The honorary consul from the Turkish Republic in the Republic of the Congo is Nadi Dublier; he greets us when we arrive and brings us to his home.
Dublier is a businessman, involved in some large construction projects in the Congo Republic. His father was French, while his mother was an ethnically Syrian Circassian. Dublier lived for 30 years in Kinshasa (the capital of the Democratic Republic of the Congo), but for the past 12 years, he has been living in the Congo Republic. Dublier notes that it is very rare for the country to get Turkish visitors for tourism or business. He says he is helping efforts to attract more tourism, though: “For example, hunting is quite famous here. Some foreigners come to hunt animals like buffalo and antelope.” He adds that the country is quite renowned for its safari photography.
The Congo Republic lies in Central Africa, with a shoreline on the Atlantic Ocean. The surface area of this republic is 342,000 square kilometers. Its population is 4.6 million and the capital is Brazzaville. For many years, this was a French colony and the French exploited the rich resources both above and below the ground. But in 1960, the Congo Republic achieved independence, though the official language here is still French and France still enjoys a lot of influence over the local culture and economy.
Brazzaville is the largest, most populous city in the Congo Republic. We visit one of the city’s most important squares, which is home to a monument to independence. Behind the monument is the city’s train station. Brazzaville, it should be noted, takes its name from a French-Italian explorer, Pierre Savorgnan de Brazza. So it would seem that the French wound up designating the name of the capital too!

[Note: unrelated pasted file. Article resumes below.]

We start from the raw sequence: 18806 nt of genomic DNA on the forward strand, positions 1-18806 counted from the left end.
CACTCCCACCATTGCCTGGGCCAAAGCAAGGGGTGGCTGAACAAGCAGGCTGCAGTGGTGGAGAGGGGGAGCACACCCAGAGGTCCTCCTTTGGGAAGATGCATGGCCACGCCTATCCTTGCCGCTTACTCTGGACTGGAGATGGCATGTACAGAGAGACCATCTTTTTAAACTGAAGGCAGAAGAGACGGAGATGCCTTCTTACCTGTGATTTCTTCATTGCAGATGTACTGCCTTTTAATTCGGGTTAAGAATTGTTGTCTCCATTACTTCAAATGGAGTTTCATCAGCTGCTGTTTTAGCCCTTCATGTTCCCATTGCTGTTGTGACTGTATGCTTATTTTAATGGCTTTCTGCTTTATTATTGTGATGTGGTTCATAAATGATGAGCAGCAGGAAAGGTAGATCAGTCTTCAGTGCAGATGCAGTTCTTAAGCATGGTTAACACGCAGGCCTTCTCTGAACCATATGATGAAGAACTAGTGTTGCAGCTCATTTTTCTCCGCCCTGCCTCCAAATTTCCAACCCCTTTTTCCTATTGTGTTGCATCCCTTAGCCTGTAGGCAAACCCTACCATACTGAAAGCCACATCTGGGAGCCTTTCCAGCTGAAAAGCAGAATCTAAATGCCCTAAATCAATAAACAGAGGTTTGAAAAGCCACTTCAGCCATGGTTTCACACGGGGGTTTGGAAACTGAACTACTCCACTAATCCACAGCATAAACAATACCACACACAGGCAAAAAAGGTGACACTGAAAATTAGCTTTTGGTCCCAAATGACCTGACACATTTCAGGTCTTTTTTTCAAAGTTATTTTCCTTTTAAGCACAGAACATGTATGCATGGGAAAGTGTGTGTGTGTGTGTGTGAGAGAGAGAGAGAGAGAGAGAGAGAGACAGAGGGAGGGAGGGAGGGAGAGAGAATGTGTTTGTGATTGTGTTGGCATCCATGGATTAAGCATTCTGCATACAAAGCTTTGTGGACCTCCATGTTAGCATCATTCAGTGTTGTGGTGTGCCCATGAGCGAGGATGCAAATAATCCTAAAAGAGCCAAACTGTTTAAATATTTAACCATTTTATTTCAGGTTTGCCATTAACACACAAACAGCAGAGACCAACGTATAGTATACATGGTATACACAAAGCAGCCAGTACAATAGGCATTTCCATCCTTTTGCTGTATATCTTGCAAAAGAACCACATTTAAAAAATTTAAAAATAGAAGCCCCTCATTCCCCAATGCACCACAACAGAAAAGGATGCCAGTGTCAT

The Nabemba Tower
Brazzaville is very green. One of its important symbols nowadays is the Nabemba Tower office building, a 28-story edifice that houses the working offices for various government ministries. We cannot help noticing that the residents of the Congo Republic seem to really like being photographed. The moment people here see our cameras, they start making all sorts of motions and movements. The same makeshift “pus pus” carts that we found in the Democratic Republic of the Congo are present here, with some people using single-wheeled versions.
Another note: Though the Muslim population is low here, we do see some mosques throughout the city.
The Congo Republic has a tropical climate, with abundant rain all year round. We set off on a city tour and encounter, to our surprise, a golf course! Africa is truly a land of contrasts. On the one hand you have stunning levels of poverty; on the other hand, you see a giant golf course as you are touring Brazzaville. Of course, the people actually using the golf course are white.